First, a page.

Several Britons Quarantined For Ebola Amidst Claims The Virus May Be Airborne

Several British nationals have been voluntarily quarantined with suspected Ebola, according to the Daily Telegraph. The admission came from public health officials and follows revelations an individual in Cardiff had expressed fears they had contracted the disease.

The exact number of people quarantined and their exact location have not been confirmed, but they are believed to be spread across the UK. The problem faced by public health authorities is that tests for Ebola are ineffective until the patients show symptoms. This means that they have to wait up to 21 days, which is the maximum incubation period. 

The World Health Organisation has also claimed that the virus is spreading faster than they can control. This may be because of a misunderstanding about how the virus is transmitted, in 2012 a study suggested that Ebola may be transmitted through the air.

Whilst the study was not conclusive the BBC reported that Canadian scientists had found that Ebola had been transmitted between animals that had never come into direct contact. This suggests that the current theory that it is only transmitted by exchange of bodily fluids may be wrong.

However it is known that the individual in Cardiff has been confined to their home for the past week, after they returned from West Africa.

The person visited West Africa where more than 1,600 people have been infected with the virus in recent months, resulting in 887 deaths. Public Health Wales said the person is "currently staying away from work and limiting contact with other people voluntarily".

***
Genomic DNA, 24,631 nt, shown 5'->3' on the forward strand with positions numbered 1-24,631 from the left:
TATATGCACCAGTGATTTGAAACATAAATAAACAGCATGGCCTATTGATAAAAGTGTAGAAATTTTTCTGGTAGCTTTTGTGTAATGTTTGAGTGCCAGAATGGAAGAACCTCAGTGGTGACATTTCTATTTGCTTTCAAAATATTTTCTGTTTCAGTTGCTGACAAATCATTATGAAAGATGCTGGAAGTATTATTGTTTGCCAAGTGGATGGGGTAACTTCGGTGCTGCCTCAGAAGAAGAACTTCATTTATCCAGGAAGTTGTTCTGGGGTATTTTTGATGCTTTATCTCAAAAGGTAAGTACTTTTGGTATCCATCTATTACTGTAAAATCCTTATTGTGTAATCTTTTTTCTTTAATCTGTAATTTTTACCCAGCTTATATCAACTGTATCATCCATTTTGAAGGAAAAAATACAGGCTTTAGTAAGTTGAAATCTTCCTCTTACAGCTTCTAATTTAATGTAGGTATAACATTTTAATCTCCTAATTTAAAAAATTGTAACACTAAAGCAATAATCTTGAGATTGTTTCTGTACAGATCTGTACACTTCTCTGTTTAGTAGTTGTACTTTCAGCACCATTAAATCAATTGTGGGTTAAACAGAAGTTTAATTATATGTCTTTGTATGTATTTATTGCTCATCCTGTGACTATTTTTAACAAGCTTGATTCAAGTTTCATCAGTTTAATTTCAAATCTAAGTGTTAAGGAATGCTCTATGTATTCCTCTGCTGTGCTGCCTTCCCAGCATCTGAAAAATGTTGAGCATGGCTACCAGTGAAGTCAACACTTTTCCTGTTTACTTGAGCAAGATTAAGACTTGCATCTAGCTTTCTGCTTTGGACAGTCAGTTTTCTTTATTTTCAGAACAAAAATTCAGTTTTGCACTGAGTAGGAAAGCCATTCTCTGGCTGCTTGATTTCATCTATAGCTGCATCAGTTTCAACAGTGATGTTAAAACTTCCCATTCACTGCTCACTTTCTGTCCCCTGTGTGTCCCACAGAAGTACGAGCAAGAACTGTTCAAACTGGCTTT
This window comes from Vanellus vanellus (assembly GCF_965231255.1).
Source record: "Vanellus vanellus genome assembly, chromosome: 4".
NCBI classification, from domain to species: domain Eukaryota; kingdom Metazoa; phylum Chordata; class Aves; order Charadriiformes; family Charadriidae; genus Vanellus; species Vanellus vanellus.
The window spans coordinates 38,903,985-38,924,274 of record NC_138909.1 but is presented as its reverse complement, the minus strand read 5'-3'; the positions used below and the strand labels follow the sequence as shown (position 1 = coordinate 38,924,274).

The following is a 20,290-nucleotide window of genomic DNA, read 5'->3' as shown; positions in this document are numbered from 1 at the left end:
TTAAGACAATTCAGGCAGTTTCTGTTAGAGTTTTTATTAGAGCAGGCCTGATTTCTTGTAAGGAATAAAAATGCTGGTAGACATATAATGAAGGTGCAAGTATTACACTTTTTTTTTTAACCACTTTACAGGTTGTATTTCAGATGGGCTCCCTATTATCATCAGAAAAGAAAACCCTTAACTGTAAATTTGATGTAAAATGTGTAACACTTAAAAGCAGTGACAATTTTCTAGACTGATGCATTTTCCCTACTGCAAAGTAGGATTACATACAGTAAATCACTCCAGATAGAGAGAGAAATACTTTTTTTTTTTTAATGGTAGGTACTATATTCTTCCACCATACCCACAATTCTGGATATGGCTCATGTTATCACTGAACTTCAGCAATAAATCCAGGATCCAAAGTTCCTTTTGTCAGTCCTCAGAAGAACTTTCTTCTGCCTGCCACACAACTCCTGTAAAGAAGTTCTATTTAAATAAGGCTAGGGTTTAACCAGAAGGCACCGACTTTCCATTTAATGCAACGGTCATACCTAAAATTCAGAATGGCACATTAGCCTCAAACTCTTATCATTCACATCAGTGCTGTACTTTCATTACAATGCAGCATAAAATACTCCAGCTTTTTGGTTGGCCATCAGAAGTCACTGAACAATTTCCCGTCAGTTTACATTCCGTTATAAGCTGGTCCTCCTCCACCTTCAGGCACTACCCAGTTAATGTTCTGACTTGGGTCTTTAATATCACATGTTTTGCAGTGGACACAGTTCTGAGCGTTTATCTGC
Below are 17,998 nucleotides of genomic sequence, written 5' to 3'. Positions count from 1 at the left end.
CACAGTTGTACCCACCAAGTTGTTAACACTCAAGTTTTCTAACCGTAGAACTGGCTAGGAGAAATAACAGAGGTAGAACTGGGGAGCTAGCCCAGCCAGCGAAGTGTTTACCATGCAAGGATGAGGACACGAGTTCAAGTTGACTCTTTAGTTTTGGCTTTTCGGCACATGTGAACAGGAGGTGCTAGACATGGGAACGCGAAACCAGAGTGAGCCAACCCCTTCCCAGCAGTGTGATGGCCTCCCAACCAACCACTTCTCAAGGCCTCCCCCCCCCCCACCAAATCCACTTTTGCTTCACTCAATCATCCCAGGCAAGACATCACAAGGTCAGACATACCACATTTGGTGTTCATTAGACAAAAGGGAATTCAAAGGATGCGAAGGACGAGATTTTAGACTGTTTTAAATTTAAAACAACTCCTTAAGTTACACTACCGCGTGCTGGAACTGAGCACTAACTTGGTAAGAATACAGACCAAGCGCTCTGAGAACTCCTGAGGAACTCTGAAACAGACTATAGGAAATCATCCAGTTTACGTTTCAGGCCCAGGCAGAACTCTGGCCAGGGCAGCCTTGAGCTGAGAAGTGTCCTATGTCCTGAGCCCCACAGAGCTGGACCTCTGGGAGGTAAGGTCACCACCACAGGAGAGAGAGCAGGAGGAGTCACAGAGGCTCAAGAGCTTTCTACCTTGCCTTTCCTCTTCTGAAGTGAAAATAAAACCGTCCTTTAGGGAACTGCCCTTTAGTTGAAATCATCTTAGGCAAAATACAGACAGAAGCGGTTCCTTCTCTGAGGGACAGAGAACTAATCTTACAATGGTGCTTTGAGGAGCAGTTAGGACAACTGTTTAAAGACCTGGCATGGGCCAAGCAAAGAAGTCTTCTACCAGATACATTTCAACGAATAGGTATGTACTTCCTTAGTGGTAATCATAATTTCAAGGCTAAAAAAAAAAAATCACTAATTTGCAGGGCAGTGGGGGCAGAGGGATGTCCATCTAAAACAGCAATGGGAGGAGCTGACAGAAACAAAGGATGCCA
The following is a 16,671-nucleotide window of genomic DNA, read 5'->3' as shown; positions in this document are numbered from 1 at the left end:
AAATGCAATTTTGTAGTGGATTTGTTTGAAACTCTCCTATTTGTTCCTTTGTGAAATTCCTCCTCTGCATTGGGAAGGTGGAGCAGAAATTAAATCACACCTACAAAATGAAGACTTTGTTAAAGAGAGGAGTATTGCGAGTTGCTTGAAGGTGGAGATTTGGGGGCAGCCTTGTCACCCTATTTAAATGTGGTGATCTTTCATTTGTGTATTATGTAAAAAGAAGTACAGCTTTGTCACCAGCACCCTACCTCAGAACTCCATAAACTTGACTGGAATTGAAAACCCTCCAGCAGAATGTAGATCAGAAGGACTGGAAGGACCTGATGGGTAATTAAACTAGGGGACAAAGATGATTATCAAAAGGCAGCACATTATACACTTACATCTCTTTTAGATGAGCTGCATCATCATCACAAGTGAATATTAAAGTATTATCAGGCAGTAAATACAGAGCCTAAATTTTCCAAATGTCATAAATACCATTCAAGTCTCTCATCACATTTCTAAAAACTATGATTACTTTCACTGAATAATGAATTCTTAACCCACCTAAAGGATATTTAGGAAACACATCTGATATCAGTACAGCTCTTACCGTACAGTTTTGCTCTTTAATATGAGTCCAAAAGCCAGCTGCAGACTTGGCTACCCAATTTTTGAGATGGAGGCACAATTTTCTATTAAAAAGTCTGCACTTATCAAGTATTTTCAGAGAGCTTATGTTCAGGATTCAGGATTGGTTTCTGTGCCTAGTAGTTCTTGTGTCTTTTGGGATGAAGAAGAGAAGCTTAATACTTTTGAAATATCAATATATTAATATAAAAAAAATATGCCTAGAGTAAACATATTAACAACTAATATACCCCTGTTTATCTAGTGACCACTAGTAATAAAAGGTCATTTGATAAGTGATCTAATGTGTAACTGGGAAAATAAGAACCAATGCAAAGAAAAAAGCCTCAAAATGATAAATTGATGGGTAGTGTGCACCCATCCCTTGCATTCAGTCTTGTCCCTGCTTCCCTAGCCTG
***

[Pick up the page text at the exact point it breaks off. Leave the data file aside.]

A health official admitted there were "several cases" across the UK, but stressed the quarantines were purely a precaution as none of them had developed any symptoms of Ebola. 

Anna Humphries, of Public Health Wales, said: "There are other people in the UK, not in Wales, but we are aware of other people that have come back from affected countries and have been at risk because whatever they have done while they have been over there. They have been in a similar situation and they have been monitored for an incubation period to check they have not gone onto develop symptoms.

"There is a process for dealing with returning travelers and this is an example of that. Quarantine really depends on where exactly they have been."

A statement from Public Health Wales insisted that the individual in quarantine does not have symptoms and "there are no cases of Ebola in Wales". The statement added: "We are alert to the possibility of Ebola cases in the UK, given the outbreak in Sierra Leone, Liberia, and Guinea, and we remain vigilant to unexplained illness in people who have travelled from the area.

"Processes have been developed to protect public health in the event that we are notified of any individual who may have been exposed to Ebola."

As reported in Breitbart London British Airways have decided to suspend flights to a number of West African countries until the end of the month in a effort to reduce the risk of Ebola spreading to the UK. 


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